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Drie Fonteinen Oude Geuze Golden Blend - Brouwerij Drie Fonteinen

Not Rated.
Drie Fonteinen Oude Geuze Golden BlendDrie Fonteinen Oude Geuze Golden Blend

Educational use only; do not reuse.

165 Reviews
no score

(Send Samples)
Reviews: 165
Hads: 800
Avg: 4.49
pDev: 14.7%
Wants: 225
Gots: 258 | FT: 29
Brewed by:
Brouwerij Drie Fonteinen visit their website

Style | ABV
Gueuze |  7.50% ABV

Availability: Rotating

Notes & Commercial Description:
Beer added by: rvdoorn on 03-14-2012

The Golden Blend is made with 4 year old Lambic that accounts for 25 % of it’s contents, the rest of the blend is made up by a "secret" combination of 1, 2 and 3 year old Lambic.

The exact mixture is only known by the master-blender Armand himself.

The name "Golden Blend" is not far away from the truth, in fact, the 4 years of maturation in oak-wooden barrels is making this particular Lambic very expensive.

Due to the "evaporation" through the barrels, only a small percentage of the lambic is left over after 4 years of maturing.
Beer: Reviews & Ratings
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Reviews: 165 | Hads: 800
Reviews by Mister_Joshy:
Photo of Mister_Joshy
4.5/5  rDev +0.2%

More User Reviews:
Photo of BEERchitect
4.4/5  rDev -2%
look: 4 | smell: 4 | taste: 4.5 | feel: 5 | overall: 4.5

It's often the delimma of a sour ale fan to achieve the exclusive taste of unblended lambic, but with gueuze like zest. Drie Fontienen answers the that question with this blend of four years of blends that culminate in exquisite earthiness and sharp complexities that are simply unparalleled.

The burnt orange hued beer pours with the carbonated creaminess that's expected from a well made gueuse. So if you are expecting a more still lambic stillness then expect a slight champagne livelihood. As the carbonation builds a creamy, cottony head, a swirl of the glass leaves traces of the Belgiany lace that we've come to expect. Solid retention accompanies the beer 'til the end of the glass.

The bold sourness of the beer reveal the unadulterated scents of dried limes, lemons, crab apples, rhubarb, and citrus. But a deeply embedded grouping of aromatics reveal more earthen character: saddle leather, dusty woods, and cork all play into the scent that's both fragrant and pungent.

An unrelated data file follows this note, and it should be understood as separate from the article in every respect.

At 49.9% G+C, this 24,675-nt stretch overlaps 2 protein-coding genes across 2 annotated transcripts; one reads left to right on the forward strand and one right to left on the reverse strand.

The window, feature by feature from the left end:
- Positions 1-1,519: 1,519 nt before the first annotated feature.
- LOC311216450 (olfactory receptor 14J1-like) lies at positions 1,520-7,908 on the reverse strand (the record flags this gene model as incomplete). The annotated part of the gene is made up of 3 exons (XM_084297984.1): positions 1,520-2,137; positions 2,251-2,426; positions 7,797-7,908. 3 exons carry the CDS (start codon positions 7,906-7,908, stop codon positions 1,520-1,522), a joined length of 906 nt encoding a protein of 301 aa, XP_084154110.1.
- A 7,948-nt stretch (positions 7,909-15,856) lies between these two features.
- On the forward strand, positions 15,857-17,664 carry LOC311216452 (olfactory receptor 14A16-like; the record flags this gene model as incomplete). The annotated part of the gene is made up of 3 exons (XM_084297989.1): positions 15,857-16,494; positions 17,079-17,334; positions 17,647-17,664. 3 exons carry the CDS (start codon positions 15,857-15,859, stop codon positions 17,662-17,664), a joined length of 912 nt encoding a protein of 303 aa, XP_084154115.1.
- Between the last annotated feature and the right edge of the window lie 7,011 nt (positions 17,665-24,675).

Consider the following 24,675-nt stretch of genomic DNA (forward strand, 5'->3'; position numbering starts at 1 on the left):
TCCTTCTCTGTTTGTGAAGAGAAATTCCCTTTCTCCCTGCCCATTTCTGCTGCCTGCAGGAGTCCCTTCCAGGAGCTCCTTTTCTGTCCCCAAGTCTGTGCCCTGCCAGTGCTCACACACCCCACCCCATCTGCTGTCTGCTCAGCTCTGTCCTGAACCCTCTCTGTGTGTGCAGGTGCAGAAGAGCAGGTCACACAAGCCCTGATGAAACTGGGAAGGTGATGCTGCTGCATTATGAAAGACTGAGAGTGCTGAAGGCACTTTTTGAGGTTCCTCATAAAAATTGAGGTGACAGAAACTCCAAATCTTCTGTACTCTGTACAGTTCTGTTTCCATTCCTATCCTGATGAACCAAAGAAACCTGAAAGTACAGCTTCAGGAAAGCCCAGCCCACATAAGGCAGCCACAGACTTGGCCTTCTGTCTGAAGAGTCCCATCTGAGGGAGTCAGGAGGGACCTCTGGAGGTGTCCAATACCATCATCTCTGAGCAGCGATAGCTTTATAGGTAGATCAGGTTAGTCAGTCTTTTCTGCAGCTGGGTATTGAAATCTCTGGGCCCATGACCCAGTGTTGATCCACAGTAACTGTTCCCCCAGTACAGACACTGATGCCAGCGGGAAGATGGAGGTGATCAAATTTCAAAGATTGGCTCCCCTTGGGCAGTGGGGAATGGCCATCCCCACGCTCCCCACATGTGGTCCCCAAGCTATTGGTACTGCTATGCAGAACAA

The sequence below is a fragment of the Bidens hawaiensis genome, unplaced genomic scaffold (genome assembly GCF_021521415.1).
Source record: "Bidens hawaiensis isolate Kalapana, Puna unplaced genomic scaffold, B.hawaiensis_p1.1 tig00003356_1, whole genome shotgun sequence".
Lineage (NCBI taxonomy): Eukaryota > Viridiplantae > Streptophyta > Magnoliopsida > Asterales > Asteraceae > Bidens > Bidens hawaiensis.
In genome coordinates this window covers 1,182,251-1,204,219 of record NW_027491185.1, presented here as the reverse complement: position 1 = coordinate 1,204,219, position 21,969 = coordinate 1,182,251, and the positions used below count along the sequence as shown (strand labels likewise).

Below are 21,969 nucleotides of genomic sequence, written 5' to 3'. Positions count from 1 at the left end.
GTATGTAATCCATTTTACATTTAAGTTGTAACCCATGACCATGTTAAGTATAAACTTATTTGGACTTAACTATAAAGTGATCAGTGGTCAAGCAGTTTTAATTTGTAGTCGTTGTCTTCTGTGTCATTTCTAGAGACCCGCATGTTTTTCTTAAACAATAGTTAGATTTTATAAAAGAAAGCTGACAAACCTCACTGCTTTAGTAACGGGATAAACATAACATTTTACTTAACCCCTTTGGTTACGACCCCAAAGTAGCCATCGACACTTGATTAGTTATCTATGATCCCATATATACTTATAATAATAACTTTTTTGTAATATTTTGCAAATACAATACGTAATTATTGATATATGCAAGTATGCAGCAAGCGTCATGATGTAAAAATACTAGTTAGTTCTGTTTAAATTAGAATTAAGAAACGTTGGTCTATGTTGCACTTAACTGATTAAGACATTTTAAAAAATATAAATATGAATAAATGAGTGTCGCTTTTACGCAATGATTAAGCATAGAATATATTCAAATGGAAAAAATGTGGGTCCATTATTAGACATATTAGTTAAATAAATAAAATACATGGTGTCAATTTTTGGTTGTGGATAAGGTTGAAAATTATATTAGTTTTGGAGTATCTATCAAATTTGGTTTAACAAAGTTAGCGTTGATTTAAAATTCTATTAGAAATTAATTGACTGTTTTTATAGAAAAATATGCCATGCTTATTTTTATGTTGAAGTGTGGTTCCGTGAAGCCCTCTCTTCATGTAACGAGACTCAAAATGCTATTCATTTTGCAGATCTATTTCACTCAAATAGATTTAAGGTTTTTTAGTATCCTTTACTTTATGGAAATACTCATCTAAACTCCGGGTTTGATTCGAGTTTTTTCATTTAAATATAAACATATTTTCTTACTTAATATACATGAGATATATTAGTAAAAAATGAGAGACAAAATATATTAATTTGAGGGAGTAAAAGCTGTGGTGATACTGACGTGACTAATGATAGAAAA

The decadent tastes start with the sweet and tawny interplay of white wine, cider, and dry wheat. Pile on the sourness of citrus, white wine vinegar, under ripened apples and berries and we have the majority of the taste. But then there's the earthy components of dried hay, sea brine, sandalwood, corkish wood, and chardonnay soaked oak that round out the taste. It's a fairly consistent beer as it traverses from it's initial impressions until its ultra-dry taste in finish.

But here's where the real secret of this beer separates from other world class gueuze: The fine carbonation resonates through a somewhat silky-sour note that's never been expected before. With no carbonic bite (as with champagne), the beer delivers a teeth-churning sensation that couples with the most delightful powdery-sour marriage that could ever be expected in a beer. It's simply magic what this beer does the the trigemental senses to the mouth.

Although the subtleties that this four-year blend gives is very well appreciated, I do think that this is not the beer for the uninitiated. Reserve this refined ale for those who are well versed in well made gueuze and lambics before opening- and be sure to have some steamed mussels and well aged gruyere on hand.

 2,234 characters

Photo of ONovoMexicano
5/5  rDev +11.4%
look: 5 | smell: 5 | taste: 5 | feel: 5 | overall: 5

February 17, 2011 bottling date. I found this at a liquor store in Los Angeles.

I'm impressed by how sweet and fruity the cork smells as I pry it out of the bottle. That's always a good sign.

I pour the beer into a teku glass and it produces a fizzy head (and accompanying sound) that quickly dissipates. But what remains is a gorgeous brew with a peach color and an opacity that suggests the beer is thicker than the fizz would suggest. 5

I can't escape the burgeoning fruitiness that this beer smells of, even from a distance I can smell slightly funky cranberry, raspberry and other fresh fruit. It's subtly earthy and faintly reminiscent of cider. I feel there's more than this than I can accurately describe, but it smells incredibly and seems to have no flaws. 5

Cranberries, tart cherry, raspberry. So many tart fruits seem to be in the mix here. These give way to a lemony citric flavor and some earthy funk. I find myself again searching for a flaw in the flavors here, but this beer is impeccable. 5